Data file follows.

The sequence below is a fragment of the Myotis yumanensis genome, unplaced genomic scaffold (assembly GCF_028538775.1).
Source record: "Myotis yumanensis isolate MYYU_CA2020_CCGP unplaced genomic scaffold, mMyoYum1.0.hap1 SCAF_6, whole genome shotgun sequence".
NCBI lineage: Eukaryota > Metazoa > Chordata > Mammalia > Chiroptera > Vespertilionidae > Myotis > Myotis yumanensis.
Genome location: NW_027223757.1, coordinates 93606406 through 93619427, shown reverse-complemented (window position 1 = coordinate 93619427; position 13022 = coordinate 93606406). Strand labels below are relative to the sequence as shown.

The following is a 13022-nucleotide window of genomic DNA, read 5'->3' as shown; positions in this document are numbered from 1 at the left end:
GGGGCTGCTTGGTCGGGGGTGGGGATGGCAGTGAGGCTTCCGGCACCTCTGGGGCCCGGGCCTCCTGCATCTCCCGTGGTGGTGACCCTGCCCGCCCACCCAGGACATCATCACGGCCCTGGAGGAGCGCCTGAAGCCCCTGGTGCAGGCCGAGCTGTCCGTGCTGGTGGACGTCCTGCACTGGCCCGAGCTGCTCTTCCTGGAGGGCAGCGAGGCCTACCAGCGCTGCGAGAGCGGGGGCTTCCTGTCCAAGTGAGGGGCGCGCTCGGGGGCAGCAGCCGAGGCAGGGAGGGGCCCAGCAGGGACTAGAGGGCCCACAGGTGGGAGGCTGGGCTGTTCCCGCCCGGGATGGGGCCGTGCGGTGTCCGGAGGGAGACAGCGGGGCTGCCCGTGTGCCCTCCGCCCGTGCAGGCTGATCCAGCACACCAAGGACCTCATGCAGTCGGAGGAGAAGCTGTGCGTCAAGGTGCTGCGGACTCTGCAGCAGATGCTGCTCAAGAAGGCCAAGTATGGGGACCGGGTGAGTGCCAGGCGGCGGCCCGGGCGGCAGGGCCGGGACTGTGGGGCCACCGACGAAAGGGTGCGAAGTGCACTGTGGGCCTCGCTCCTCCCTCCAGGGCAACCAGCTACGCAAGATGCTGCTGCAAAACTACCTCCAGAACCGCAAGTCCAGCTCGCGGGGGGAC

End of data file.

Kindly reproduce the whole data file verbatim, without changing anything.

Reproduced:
The sequence below is a fragment of the Myotis yumanensis genome, unplaced genomic scaffold (assembly GCF_028538775.1).
Source record: "Myotis yumanensis isolate MYYU_CA2020_CCGP unplaced genomic scaffold, mMyoYum1.0.hap1 SCAF_6, whole genome shotgun sequence".
NCBI lineage: Eukaryota > Metazoa > Chordata > Mammalia > Chiroptera > Vespertilionidae > Myotis > Myotis yumanensis.
Genome location: NW_027223757.1, coordinates 93606406 through 93619427, shown reverse-complemented (window position 1 = coordinate 93619427; position 13022 = coordinate 93606406). Strand labels below are relative to the sequence as shown.

The following is a 13022-nucleotide window of genomic DNA, read 5'->3' as shown; positions in this document are numbered from 1 at the left end:
GGGGCTGCTTGGTCGGGGGTGGGGATGGCAGTGAGGCTTCCGGCACCTCTGGGGCCCGGGCCTCCTGCATCTCCCGTGGTGGTGACCCTGCCCGCCCACCCAGGACATCATCACGGCCCTGGAGGAGCGCCTGAAGCCCCTGGTGCAGGCCGAGCTGTCCGTGCTGGTGGACGTCCTGCACTGGCCCGAGCTGCTCTTCCTGGAGGGCAGCGAGGCCTACCAGCGCTGCGAGAGCGGGGGCTTCCTGTCCAAGTGAGGGGCGCGCTCGGGGGCAGCAGCCGAGGCAGGGAGGGGCCCAGCAGGGACTAGAGGGCCCACAGGTGGGAGGCTGGGCTGTTCCCGCCCGGGATGGGGCCGTGCGGTGTCCGGAGGGAGACAGCGGGGCTGCCCGTGTGCCCTCCGCCCGTGCAGGCTGATCCAGCACACCAAGGACCTCATGCAGTCGGAGGAGAAGCTGTGCGTCAAGGTGCTGCGGACTCTGCAGCAGATGCTGCTCAAGAAGGCCAAGTATGGGGACCGGGTGAGTGCCAGGCGGCGGCCCGGGCGGCAGGGCCGGGACTGTGGGGCCACCGACGAAAGGGTGCGAAGTGCACTGTGGGCCTCGCTCCTCCCTCCAGGGCAACCAGCTACGCAAGATGCTGCTGCAAAACTACCTCCAGAACCGCAAGTCCAGCTCGCGGGGGGAC